Fortress Forever vs. TF2

Fortress Forever competitive play differs in 4 major ways to TF2:

  1. Speed
  2. Defensive strategy
  3. Focus on movement
  4. Individual ability

Fortress Forever is much faster than TF2, and players have stricter positions. In TF2 both teams move around the map pushing each other back in a kind of tug-of-war; in FF the defending team creates a defensive strategy and then tries to hold their base against the oncoming attacking team. FF is more structured and static, having players with expertise defending particular choke points in maps and creating a defensive strategy together as to how to defend their base.

Fortress Forever is typically played Capture-the-flag, with teams being split into Offense and Defense. Defenders typically have “positions” at key choke points in their base which they are expected to hold down, stopping attackers getting past and relaying information about those that do to their teammates. Competitive play typically has 4 defenders and 4 attackers, either in a 4v4 (swapping sides at half time) or 8v8 format (with each team having 4 attackers and 4 defenders).

Most high level play splits 4 defenders into 2 lines of defense – front line (2 players) and back line (2 players), but this can depend on the map. Typically, an Engineer builds a sentry gun right at the back, covering the flag, because he is weak and needs defending whilst he builds. Often he has another player to help defend him – either a Demoman (with pipes (similar to “stickies”) on the flag), or a Soldier, or an HWGuy.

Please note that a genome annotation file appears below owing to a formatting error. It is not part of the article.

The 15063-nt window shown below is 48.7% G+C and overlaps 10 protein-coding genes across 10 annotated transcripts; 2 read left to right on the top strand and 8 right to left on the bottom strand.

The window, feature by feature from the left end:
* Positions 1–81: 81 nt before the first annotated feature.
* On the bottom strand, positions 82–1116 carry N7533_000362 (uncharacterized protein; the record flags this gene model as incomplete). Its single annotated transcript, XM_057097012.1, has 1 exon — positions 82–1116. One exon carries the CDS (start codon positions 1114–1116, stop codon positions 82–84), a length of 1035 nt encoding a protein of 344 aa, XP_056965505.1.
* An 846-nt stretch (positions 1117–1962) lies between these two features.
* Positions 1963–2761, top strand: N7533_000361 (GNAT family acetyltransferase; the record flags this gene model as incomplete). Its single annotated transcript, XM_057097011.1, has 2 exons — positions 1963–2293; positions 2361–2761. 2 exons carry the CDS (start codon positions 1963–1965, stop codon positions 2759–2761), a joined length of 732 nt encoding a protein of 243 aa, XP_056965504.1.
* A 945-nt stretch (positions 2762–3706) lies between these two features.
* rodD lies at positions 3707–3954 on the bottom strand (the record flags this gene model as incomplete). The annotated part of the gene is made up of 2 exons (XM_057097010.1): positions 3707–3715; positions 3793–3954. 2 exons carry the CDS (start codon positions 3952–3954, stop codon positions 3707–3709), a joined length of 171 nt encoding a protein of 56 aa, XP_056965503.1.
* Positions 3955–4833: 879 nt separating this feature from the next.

Attacking in Fortress Forever is very much based on the various movement abilities: Conc-jumping, ramp sliding, wall-strafing, trimping, double jumping, sharking, air control, and bunny hopping. Frequently Fortress Forever attackers are more concerned with getting past their opponents than killing them. This leads to great fun for both teams as defenders rack up kills and attackers pull off sweet moves.

In Fortress Forever, there is a balance between relying on your team, and shining as an individual. Some defensive positions are played solo, for those “lone wolf” types, and some have a greater emphasis on teamwork (such as defending the flag room with 1-2 other players). It’s possible to capture the flag on your own, if you show some outstanding skill, but it is much easier with a good team backing you up. There is much less frustration if you have a bad team – there is no yelling at the medic, like TF2.